Becky: I, too, have spent an inordinate amount of time looking for JUST the right picture for a blog post or presentation. It feels enormously important, especially as we do become more and more visual and of-the-moment. I don’t know how much of our generation will start reading our book reviews solely off a screen (where we can easily get the benefit of multimedia reviews), but I have heard of a toddler poking an image in a magazine, trying to make the page react. Old-media reviews may soon be read only by old-media readers!
It’s also interesting that the author says multimedia book reviewing is in its infancy, but I’ve heard more than one person say that reaction GIFs are â€œkind of overâ€ and certain ones definitely need to stop being used. As with all things, I think we will keep our eyes upon the trendsetters — teens themselves. The article says, â€œIs it really such a surprise that an Internet review of a book for and about teenagers should be written pretty much the way teenagers write stuff on the Internet?â€ How will teens be writing about stuff on the internet next year, with echoes sure to be found in customer book reviews? I can’t wait to find out!
Do you feel that professional reviews are compromised by the proliferation of customer reviews?
Carla: I don’t think professional reviews are compromised as much as they are complemented by customer reviews. From this librarian’s point of view, reading reviews can be time consuming and sometimes boring. Sometimes they can be too professional. When writing a professional review, people aren’t likely to get passionate one way or another about a book. On the other hand if I see a book on Goodreads that has a bunch of teens reviewing it, even if they are glib and use a bunch of silly pictures in their reviews, I’m far more likely to consider buying it because I know teens are already talking about it and have strong feelings about it. And since they are the ones we’re buying the books for, it makes sense to look at them through their eyes. When I was a teen I never looked at a professional review and I read based on word of mouth and class assignment lists. Even if I’d had access to professional reviews I doubt I’d have bothered with them. We need the professional reviews professionally, but I think having access to customer reviews helps us with trends and speaks more to everyone and not just a select group.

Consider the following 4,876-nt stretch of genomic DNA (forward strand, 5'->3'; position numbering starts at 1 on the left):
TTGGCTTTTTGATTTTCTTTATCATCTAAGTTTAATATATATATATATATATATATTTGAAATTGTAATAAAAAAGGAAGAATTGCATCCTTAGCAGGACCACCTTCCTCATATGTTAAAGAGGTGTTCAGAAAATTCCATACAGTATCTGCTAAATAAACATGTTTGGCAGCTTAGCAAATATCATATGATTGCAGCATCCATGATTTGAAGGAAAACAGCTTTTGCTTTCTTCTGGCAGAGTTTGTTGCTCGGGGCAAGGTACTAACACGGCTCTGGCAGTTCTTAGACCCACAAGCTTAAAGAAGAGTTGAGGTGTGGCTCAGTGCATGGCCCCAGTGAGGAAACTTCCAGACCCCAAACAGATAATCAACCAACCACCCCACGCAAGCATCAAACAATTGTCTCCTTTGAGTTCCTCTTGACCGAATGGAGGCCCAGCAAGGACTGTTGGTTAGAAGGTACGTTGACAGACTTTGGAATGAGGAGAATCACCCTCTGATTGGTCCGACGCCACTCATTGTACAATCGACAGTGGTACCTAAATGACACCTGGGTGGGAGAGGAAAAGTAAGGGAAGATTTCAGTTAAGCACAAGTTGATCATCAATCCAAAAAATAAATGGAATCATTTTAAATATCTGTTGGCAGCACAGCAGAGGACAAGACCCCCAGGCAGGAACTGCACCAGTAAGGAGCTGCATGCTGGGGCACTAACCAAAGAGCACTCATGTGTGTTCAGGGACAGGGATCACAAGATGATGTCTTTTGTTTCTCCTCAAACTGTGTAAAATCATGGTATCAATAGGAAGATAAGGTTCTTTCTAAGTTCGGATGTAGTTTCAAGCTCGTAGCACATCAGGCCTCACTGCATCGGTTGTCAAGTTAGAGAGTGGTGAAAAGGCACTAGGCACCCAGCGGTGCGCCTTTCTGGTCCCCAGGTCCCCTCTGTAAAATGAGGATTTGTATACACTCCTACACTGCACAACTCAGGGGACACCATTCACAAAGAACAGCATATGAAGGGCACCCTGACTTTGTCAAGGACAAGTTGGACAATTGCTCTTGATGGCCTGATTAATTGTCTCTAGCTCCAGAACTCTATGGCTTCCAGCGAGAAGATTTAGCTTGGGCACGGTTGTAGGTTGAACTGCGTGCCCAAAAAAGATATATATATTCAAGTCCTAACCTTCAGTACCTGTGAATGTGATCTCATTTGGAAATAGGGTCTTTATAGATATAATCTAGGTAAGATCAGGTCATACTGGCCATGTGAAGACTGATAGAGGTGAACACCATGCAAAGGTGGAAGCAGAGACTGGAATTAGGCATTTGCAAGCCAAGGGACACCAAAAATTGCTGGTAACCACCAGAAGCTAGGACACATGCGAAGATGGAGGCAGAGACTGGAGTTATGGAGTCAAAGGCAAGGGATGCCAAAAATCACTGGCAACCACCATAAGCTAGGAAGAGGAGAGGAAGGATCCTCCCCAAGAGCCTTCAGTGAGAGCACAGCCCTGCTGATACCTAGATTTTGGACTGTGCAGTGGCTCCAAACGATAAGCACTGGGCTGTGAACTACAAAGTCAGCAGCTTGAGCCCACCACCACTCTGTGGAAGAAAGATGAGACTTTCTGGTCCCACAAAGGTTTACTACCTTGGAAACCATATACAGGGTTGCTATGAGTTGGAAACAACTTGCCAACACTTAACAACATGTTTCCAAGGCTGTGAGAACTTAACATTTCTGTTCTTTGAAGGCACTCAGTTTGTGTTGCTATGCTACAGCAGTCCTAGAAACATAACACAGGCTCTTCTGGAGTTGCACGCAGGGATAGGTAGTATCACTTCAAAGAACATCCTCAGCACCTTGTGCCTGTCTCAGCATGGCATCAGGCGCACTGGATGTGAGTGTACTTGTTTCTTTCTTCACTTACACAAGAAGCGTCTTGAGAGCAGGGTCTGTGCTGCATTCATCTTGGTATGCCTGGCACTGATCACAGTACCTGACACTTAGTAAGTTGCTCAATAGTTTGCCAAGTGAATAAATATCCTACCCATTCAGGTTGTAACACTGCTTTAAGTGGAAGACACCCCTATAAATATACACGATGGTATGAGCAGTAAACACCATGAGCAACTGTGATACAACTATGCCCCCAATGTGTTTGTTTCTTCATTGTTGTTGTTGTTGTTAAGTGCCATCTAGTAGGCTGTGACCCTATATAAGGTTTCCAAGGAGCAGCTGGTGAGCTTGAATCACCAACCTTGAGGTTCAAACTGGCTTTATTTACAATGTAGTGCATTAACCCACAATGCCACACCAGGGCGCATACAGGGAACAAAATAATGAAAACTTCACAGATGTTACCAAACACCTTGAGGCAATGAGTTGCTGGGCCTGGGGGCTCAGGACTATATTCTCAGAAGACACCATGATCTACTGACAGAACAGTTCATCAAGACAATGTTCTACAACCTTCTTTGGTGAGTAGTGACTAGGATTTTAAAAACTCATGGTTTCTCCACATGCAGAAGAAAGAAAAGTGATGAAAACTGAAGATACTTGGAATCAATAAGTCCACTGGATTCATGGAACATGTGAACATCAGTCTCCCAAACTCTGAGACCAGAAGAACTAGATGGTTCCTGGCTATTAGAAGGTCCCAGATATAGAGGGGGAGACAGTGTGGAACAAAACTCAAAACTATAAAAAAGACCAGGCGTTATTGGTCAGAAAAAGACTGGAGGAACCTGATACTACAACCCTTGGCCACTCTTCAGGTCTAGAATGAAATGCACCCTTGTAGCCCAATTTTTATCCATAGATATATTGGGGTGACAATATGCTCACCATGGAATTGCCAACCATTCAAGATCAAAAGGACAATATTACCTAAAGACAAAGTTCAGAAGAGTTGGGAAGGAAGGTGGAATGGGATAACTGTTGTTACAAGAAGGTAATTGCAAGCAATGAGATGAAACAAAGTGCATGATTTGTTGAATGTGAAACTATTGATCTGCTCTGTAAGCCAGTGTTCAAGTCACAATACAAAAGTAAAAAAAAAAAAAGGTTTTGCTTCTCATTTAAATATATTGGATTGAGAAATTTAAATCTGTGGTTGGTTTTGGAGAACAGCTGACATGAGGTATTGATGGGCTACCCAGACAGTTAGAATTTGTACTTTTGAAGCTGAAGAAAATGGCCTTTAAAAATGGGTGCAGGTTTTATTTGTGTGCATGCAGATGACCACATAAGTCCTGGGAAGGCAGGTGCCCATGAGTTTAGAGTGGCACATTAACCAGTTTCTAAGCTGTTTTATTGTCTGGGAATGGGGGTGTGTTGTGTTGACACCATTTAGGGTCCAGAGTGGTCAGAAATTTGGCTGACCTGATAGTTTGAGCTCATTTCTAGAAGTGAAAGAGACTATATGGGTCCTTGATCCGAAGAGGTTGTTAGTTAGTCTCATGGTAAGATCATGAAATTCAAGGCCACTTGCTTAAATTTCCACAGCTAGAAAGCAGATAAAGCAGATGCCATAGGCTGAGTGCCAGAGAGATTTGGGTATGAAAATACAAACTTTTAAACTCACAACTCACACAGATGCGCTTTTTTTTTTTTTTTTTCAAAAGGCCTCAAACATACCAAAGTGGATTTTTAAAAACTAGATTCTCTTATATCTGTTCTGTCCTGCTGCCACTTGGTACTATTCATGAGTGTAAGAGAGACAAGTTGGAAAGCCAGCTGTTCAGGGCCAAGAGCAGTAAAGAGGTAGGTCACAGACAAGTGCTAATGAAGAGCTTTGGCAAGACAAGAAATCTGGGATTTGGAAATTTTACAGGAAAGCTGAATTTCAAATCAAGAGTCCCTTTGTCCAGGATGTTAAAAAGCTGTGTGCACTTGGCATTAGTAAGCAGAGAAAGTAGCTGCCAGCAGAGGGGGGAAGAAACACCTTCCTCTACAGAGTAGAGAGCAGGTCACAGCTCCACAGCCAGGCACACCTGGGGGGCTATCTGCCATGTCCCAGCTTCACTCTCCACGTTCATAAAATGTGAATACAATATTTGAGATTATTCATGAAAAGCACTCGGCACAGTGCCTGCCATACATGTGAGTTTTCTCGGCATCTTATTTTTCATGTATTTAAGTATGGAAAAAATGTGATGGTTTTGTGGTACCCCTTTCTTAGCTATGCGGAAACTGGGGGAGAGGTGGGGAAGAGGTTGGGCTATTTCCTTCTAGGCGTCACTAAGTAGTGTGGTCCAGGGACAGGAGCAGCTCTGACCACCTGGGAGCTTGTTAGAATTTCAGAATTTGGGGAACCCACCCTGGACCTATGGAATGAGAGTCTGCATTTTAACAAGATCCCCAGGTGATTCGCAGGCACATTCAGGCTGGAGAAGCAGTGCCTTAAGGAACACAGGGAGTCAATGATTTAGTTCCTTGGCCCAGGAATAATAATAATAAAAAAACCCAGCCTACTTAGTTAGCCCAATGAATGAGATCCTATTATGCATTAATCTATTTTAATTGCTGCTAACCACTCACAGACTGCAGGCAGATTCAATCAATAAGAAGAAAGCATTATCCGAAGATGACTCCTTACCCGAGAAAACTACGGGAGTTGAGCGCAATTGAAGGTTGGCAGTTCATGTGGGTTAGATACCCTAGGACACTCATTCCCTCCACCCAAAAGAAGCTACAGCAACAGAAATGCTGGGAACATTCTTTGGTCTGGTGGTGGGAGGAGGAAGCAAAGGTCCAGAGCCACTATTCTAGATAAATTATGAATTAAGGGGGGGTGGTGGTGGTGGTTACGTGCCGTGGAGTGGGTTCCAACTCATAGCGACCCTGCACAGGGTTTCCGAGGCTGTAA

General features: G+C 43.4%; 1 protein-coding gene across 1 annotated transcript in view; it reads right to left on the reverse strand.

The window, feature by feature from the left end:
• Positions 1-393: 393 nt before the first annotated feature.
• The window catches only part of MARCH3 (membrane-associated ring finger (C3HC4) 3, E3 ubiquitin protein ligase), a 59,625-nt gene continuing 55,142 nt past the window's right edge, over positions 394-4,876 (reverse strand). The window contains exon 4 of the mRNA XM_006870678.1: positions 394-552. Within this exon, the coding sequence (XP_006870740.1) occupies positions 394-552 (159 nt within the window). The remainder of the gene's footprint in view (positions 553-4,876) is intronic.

Diane: For one thing, Amazon seems to have moved towards publishing only favorable reviews from professional publications, or just quoting a “faint praise” kind of phrase from the review text. For example, the actual words in the professional review may have been, â€œDespite the slow start, patient teen readers will love the action-packed finale,â€ but Amazon’s excerpt reads, â€œTeen readers will love the action-packed finale.â€ As a librarian, I love the detail of professional reviews. But as a bookseller, Amazon may only need to encourage a sale. Seems like that leaves the real critiquing to the customer reviews, at least as far as the general public views it.
Becky: I agree with Carla that there is room for both. Not everyone speaks pop-culture lingo, and a professional review, while dry, can still be the best one-stop summary for plot points, red flags, a style summary, and intended and recommended audiences — answering the â€œshould I buy this?â€ question for librarians on a budget. And, of course, YALSA’s book awards and booklists are invaluable in keeping up with the best in YA literature. Customer reviews, on the other hand, by their very proliferation, can form a current map of feelings and trends that a tuned-in teen librarian will not ignore. The large grain of salt, as Diane mentioned, is the hand controlling the content. It’s worth being aware when Amazon is quoting reviews edited down to, essentially, cover blurbs — positive short phrases only. And although Goodreads is now owned by Amazon, it looks like they have not taken action on the suggestion (mentioned in the Salon article) about banning GIFs in Goodreads reviews.
Carla is currently reading The Sandman and the War of Dreams by William Joyce
Becky is currently reading Love, Dishonor, Marry, Die, Cherish, Perish by David Rakoff
Diane is currently reading On Such a Full Sea by Chang-Rae Lee